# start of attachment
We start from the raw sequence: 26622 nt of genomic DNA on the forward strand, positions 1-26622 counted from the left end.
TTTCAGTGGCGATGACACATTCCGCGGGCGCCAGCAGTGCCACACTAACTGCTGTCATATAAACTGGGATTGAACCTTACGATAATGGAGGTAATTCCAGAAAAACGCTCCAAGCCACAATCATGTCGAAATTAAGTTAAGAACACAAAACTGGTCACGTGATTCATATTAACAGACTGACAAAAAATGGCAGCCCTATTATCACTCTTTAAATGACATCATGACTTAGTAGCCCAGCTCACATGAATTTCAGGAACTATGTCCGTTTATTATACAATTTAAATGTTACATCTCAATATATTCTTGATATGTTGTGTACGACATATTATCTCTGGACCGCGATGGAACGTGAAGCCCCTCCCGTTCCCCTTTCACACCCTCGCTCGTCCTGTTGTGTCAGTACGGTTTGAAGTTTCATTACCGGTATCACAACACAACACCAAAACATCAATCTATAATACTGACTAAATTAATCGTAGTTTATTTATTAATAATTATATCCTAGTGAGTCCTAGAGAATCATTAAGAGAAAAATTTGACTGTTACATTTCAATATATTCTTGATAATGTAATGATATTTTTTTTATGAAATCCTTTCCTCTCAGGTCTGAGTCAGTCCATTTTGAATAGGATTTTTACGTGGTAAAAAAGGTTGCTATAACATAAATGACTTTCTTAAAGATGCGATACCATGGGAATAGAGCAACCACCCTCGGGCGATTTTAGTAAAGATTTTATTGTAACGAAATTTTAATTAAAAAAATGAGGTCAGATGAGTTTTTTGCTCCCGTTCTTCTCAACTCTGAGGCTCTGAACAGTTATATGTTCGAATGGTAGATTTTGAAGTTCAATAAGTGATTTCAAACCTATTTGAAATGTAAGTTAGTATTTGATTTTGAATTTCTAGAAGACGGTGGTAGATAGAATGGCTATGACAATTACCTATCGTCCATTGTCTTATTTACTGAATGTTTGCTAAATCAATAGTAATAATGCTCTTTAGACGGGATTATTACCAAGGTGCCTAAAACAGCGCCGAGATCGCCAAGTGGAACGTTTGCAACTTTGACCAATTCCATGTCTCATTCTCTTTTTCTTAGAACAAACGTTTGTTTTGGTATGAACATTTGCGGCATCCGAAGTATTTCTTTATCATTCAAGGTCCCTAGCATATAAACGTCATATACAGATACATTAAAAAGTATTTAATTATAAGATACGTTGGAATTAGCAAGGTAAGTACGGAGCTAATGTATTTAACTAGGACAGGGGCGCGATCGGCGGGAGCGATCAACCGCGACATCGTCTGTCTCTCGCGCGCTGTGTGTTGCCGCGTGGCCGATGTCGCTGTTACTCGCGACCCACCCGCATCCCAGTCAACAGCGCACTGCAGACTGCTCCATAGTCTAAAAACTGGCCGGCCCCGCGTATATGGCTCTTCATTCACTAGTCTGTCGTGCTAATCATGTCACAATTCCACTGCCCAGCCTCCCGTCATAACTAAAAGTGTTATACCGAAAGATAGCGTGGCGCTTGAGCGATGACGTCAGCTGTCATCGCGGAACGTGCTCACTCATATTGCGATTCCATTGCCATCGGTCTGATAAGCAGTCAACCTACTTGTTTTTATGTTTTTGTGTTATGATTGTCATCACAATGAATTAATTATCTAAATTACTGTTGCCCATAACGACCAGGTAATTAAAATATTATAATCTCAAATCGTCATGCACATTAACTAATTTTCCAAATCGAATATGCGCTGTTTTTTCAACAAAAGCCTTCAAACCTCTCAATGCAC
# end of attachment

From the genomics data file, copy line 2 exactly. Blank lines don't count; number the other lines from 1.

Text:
TTTCAGTGGCGATGACACATTCCGCGGGCGCCAGCAGTGCCACACTAACTGCTGTCATATAAACTGGGATTGAACCTTACGATAATGGAGGTAATTCCAGAAAAACGCTCCAAGCCACAATCATGTCGAAATTAAGTTAAGAACACAAAACTGGTCACGTGATTCATATTAACAGACTGACAAAAAATGGCAGCCCTATTATCACTCTTTAAATGACATCATGACTTAGTAGCCCAGCTCACATGAATTTCAGGAACTATGTCCGTTTATTATACAATTTAAATGTTACATCTCAATATATTCTTGATATGTTGTGTACGACATATTATCTCTGGACCGCGATGGAACGTGAAGCCCCTCCCGTTCCCCTTTCACACCCTCGCTCGTCCTGTTGTGTCAGTACGGTTTGAAGTTTCATTACCGGTATCACAACACAACACCAAAACATCAATCTATAATACTGACTAAATTAATCGTAGTTTATTTATTAATAATTATATCCTAGTGAGTCCTAGAGAATCATTAAGAGAAAAATTTGACTGTTACATTTCAATATATTCTTGATAATGTAATGATATTTTTTTTATGAAATCCTTTCCTCTCAGGTCTGAGTCAGTCCATTTTGAATAGGATTTTTACGTGGTAAAAAAGGTTGCTATAACATAAATGACTTTCTTAAAGATGCGATACCATGGGAATAGAGCAACCACCCTCGGGCGATTTTAGTAAAGATTTTATTGTAACGAAATTTTAATTAAAAAAATGAGGTCAGATGAGTTTTTTGCTCCCGTTCTTCTCAACTCTGAGGCTCTGAACAGTTATATGTTCGAATGGTAGATTTTGAAGTTCAATAAGTGATTTCAAACCTATTTGAAATGTAAGTTAGTATTTGATTTTGAATTTCTAGAAGACGGTGGTAGATAGAATGGCTATGACAATTACCTATCGTCCATTGTCTTATTTACTGAATGTTTGCTAAATCAATAGTAATAATGCTCTTTAGACGGGATTATTACCAAGGTGCCTAAAACAGCGCCGAGATCGCCAAGTGGAACGTTTGCAACTTTGACCAATTCCATGTCTCATTCTCTTTTTCTTAGAACAAACGTTTGTTTTGGTATGAACATTTGCGGCATCCGAAGTATTTCTTTATCATTCAAGGTCCCTAGCATATAAACGTCATATACAGATACATTAAAAAGTATTTAATTATAAGATACGTTGGAATTAGCAAGGTAAGTACGGAGCTAATGTATTTAACTAGGACAGGGGCGCGATCGGCGGGAGCGATCAACCGCGACATCGTCTGTCTCTCGCGCGCTGTGTGTTGCCGCGTGGCCGATGTCGCTGTTACTCGCGACCCACCCGCATCCCAGTCAACAGCGCACTGCAGACTGCTCCATAGTCTAAAAACTGGCCGGCCCCGCGTATATGGCTCTTCATTCACTAGTCTGTCGTGCTAATCATGTCACAATTCCACTGCCCAGCCTCCCGTCATAACTAAAAGTGTTATACCGAAAGATAGCGTGGCGCTTGAGCGATGACGTCAGCTGTCATCGCGGAACGTGCTCACTCATATTGCGATTCCATTGCCATCGGTCTGATAAGCAGTCAACCTACTTGTTTTTATGTTTTTGTGTTATGATTGTCATCACAATGAATTAATTATCTAAATTACTGTTGCCCATAACGACCAGGTAATTAAAATATTATAATCTCAAATCGTCATGCACATTAACTAATTTTCCAAATCGAATATGCGCTGTTTTTTCAACAAAAGCCTTCAAACCTCTCAATGCAC